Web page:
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Epaenetus

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About Epaenetus

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  1. Thanks!  Unfortunately, this was implemented into a custom-made game engine for my school project and so I don't really have any example apps or implementations.   Although, my implementation is far from perfect and I'm still getting grasp of SH;  I'd be more than happy to help you if you have any specific questions.
  2. First off, sorry for the late reply. Things have been pretty hectic this last week.    I decided to remove the ambient term as suggested and it has helped out a lot.   Here are some more pictures:   [No Indirect Light]   [Indirect Light 1 Bounce]   [Indirect Light 2 Bounce]   [Indirect Light 2 Bounce With Probes]   As you can see, these pictures look quite a bit different from my earlier ones. Originally, I was just adding the calculated irradiance, but now I am doing this: color += irradiance * diffuseColor * (1.0f / PI); However, by doing this there really doesn't seem like there is any other differences 1 bounce and 2 bounce.  Because, of this I think I'm still messing up somewhere.     Here are a few more pictures:   [No Indirect Light]   [Indirect Light 1 Bounce]   I am pretty happy with the progress so far, it really is thanks to all the help that I've received on this forum.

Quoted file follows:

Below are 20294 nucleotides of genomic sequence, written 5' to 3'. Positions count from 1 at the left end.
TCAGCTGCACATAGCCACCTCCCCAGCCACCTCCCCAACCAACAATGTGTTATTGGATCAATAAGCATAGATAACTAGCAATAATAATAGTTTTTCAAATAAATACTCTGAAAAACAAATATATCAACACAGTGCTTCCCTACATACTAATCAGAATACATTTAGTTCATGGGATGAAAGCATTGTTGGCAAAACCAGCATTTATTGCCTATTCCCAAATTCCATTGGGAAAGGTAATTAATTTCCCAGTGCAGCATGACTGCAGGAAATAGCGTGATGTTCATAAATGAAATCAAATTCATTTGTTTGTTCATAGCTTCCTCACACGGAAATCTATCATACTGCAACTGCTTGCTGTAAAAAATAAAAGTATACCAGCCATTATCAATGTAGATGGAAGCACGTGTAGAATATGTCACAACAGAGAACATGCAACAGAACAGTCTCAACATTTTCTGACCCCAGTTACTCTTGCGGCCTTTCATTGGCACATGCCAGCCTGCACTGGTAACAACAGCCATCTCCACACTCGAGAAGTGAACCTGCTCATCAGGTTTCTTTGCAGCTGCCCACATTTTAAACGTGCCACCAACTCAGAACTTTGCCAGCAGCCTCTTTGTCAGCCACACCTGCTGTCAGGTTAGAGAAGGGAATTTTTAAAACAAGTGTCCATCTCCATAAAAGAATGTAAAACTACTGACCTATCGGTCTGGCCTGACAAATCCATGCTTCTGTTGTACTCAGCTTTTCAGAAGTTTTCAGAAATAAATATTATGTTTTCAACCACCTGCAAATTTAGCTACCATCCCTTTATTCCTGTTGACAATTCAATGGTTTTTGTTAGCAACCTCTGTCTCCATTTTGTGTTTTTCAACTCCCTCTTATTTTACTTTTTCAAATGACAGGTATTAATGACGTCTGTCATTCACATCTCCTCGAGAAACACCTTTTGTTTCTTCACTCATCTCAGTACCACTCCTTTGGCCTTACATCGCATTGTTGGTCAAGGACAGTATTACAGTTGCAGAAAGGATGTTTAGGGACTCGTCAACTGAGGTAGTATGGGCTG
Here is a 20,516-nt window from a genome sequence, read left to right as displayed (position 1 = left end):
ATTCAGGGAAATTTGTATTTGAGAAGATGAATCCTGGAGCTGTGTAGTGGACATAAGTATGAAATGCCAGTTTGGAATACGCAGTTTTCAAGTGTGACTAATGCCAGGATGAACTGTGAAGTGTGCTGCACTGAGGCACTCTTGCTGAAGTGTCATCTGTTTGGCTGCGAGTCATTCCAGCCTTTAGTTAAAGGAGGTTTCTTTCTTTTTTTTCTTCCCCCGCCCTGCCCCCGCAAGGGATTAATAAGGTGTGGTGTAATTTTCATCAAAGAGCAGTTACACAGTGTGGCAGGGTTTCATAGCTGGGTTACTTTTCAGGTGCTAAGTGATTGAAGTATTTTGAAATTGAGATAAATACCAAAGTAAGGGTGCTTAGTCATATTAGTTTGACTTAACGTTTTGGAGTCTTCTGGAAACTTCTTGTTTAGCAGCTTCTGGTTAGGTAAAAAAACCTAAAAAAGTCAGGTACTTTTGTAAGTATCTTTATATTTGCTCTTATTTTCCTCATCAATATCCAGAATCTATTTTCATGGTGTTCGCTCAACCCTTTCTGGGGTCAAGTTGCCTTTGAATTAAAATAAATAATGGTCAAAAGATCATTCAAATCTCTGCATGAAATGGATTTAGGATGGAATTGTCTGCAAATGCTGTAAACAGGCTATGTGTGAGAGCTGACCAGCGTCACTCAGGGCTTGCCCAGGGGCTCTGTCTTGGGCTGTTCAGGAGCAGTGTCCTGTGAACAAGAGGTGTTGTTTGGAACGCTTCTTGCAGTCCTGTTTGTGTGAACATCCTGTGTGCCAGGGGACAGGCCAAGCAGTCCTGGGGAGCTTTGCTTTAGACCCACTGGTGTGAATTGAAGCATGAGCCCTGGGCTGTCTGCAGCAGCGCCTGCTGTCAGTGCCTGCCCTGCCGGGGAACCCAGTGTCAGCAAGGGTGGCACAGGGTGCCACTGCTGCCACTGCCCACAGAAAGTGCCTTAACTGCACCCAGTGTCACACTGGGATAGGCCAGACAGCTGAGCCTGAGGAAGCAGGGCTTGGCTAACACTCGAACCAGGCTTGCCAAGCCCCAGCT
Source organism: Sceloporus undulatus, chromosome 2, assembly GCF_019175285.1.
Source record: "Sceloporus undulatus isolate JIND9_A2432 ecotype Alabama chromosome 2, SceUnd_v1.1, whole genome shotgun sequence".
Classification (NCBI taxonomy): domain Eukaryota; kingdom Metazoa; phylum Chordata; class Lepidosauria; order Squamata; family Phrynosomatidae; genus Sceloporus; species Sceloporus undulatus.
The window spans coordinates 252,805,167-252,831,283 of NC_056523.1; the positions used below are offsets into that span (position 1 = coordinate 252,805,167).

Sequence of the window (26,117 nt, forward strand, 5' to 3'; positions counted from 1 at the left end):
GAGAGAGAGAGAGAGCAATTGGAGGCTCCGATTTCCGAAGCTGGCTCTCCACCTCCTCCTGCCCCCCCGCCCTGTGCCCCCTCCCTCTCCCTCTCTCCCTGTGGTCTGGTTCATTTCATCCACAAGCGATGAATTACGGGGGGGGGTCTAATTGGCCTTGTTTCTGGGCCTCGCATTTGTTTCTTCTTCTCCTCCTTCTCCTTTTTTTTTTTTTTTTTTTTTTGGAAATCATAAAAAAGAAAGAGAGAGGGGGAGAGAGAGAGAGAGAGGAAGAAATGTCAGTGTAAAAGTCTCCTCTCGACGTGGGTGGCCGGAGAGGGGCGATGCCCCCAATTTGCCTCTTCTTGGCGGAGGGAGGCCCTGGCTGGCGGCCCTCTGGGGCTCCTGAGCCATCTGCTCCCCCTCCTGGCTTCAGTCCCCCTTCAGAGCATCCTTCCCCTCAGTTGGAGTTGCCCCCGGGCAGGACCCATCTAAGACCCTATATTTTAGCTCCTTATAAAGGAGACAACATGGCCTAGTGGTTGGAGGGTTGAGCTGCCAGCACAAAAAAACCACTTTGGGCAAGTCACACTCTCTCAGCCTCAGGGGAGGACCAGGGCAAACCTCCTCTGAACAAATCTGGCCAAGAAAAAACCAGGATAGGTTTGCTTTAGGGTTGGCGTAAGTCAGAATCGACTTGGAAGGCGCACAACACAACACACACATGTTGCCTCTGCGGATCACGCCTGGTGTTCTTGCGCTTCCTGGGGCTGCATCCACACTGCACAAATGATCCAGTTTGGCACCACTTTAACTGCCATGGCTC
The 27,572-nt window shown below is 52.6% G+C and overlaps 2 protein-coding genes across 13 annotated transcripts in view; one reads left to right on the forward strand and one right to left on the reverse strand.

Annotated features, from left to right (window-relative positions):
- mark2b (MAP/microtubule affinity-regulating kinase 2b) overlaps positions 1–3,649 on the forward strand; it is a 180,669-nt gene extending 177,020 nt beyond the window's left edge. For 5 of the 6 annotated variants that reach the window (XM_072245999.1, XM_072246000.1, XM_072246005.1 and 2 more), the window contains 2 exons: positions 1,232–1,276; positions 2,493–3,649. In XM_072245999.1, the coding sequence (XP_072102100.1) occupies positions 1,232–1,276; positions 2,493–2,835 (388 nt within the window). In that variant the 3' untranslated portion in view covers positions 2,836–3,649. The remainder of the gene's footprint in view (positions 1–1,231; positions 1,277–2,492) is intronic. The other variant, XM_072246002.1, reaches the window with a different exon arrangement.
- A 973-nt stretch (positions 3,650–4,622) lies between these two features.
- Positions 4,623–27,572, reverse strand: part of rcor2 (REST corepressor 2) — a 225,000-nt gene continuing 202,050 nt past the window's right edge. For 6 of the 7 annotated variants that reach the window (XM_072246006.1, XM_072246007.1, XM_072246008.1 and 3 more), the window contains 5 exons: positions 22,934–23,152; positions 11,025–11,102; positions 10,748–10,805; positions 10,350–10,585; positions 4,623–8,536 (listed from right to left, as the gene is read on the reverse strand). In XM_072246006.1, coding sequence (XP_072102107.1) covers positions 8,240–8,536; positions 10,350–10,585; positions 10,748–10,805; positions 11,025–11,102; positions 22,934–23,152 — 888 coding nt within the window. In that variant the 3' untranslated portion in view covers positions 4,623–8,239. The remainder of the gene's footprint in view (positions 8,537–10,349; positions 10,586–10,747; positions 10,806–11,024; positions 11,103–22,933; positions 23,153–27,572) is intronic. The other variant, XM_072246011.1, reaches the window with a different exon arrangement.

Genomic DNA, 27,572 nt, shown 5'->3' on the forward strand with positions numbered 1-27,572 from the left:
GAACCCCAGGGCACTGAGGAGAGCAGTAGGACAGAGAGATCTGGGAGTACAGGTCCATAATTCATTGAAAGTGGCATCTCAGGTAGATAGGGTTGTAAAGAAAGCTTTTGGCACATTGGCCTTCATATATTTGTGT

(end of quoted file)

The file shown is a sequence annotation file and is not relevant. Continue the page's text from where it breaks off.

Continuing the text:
3. Maybe I'm misunderstanding and using the wrong term, but I was referring to the shadowing in the picture.     Darn, I was kind of hoping I could just do it with out a raytracer. I'm going to be taking a ray tracing class this year, so hopefully I can come back to this and replace the ambient term.       I've also noticed these weird arfiacts on my light probes. Is this "ringing"? Or am I just really messing up the projection step? 
  4. So it took awhile because of the holiday, but I finally got around to implementing everything. Now I am just trying to make sure everything is correct.   Here is a picture of what I have so far:   Robin Green's paper was super helpful. A lot of it still went over my head, but I've been able put together a few things.   I have a 3D grid of light probes like MJP suggested. I'm rendering a cubemap for every light probe and processing the cube map to construct 9 SH coefficients from it for each color channel.  When rendering the cubemap, I apply some ambient lighting to every object in order to account for objects in shadow. (I wasn't to sure about this one)   I'd like to try attempting to get the nice occlusion that Ready At Dawn has in their Siggraph presentation pg. 18 (http://blog.selfshadow.com/publications/s2015-shading-course/rad/s2015_pbs_rad_slides.pdf). How do I get something like this?   I'm also wondering if anything looks really wrong with my current implementation. 
  5. I'm attempting to go this route in terms of using the SH coefficients, but I am still unclear on some details. Would this approach mean that I would need to store all 27 SH coefficients (as I need one for each channel) into 3D textures? If so, then I can probably store them all into 7 to 9 3D textures. Am I on the right track?